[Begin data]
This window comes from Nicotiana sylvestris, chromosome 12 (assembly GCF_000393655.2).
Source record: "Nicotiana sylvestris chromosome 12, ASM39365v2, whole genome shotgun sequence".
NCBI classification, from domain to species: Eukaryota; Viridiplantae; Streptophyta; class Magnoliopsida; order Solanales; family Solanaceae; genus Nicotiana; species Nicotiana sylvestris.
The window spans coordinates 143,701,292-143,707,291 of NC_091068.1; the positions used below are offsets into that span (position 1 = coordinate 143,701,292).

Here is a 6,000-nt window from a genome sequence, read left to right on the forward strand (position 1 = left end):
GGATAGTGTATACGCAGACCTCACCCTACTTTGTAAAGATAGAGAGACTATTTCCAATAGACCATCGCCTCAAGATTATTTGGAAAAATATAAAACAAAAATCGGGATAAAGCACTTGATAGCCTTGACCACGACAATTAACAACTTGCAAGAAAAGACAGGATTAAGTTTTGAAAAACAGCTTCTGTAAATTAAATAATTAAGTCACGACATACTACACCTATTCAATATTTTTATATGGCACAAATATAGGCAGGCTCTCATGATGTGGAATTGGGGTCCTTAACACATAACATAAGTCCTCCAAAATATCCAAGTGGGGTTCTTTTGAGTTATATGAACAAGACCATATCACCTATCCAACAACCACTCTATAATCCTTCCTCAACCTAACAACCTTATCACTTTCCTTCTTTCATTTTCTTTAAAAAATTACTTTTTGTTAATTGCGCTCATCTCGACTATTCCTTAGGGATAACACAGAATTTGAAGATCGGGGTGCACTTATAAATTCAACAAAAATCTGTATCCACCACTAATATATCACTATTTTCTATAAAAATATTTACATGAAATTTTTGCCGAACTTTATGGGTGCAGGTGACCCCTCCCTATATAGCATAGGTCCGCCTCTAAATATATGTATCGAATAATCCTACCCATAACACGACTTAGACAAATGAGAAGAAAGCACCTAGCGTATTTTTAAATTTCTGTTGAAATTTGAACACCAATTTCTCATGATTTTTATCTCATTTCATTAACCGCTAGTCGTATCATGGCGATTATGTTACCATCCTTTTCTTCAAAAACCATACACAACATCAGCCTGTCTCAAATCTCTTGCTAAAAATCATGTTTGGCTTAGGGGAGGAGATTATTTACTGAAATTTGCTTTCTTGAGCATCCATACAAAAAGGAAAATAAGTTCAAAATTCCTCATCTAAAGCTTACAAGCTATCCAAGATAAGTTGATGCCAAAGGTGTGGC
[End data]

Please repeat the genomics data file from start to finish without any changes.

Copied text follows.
This window comes from Nicotiana sylvestris, chromosome 12 (assembly GCF_000393655.2).
Source record: "Nicotiana sylvestris chromosome 12, ASM39365v2, whole genome shotgun sequence".
NCBI classification, from domain to species: Eukaryota; Viridiplantae; Streptophyta; class Magnoliopsida; order Solanales; family Solanaceae; genus Nicotiana; species Nicotiana sylvestris.
The window spans coordinates 143,701,292-143,707,291 of NC_091068.1; the positions used below are offsets into that span (position 1 = coordinate 143,701,292).

Here is a 6,000-nt window from a genome sequence, read left to right on the forward strand (position 1 = left end):
GGATAGTGTATACGCAGACCTCACCCTACTTTGTAAAGATAGAGAGACTATTTCCAATAGACCATCGCCTCAAGATTATTTGGAAAAATATAAAACAAAAATCGGGATAAAGCACTTGATAGCCTTGACCACGACAATTAACAACTTGCAAGAAAAGACAGGATTAAGTTTTGAAAAACAGCTTCTGTAAATTAAATAATTAAGTCACGACATACTACACCTATTCAATATTTTTATATGGCACAAATATAGGCAGGCTCTCATGATGTGGAATTGGGGTCCTTAACACATAACATAAGTCCTCCAAAATATCCAAGTGGGGTTCTTTTGAGTTATATGAACAAGACCATATCACCTATCCAACAACCACTCTATAATCCTTCCTCAACCTAACAACCTTATCACTTTCCTTCTTTCATTTTCTTTAAAAAATTACTTTTTGTTAATTGCGCTCATCTCGACTATTCCTTAGGGATAACACAGAATTTGAAGATCGGGGTGCACTTATAAATTCAACAAAAATCTGTATCCACCACTAATATATCACTATTTTCTATAAAAATATTTACATGAAATTTTTGCCGAACTTTATGGGTGCAGGTGACCCCTCCCTATATAGCATAGGTCCGCCTCTAAATATATGTATCGAATAATCCTACCCATAACACGACTTAGACAAATGAGAAGAAAGCACCTAGCGTATTTTTAAATTTCTGTTGAAATTTGAACACCAATTTCTCATGATTTTTATCTCATTTCATTAACCGCTAGTCGTATCATGGCGATTATGTTACCATCCTTTTCTTCAAAAACCATACACAACATCAGCCTGTCTCAAATCTCTTGCTAAAAATCATGTTTGGCTTAGGGGAGGAGATTATTTACTGAAATTTGCTTTCTTGAGCATCCATACAAAAAGGAAAATAAGTTCAAAATTCCTCATCTAAAGCTTACAAGCTATCCAAGATAAGTTGATGCCAAAGGTGTGGC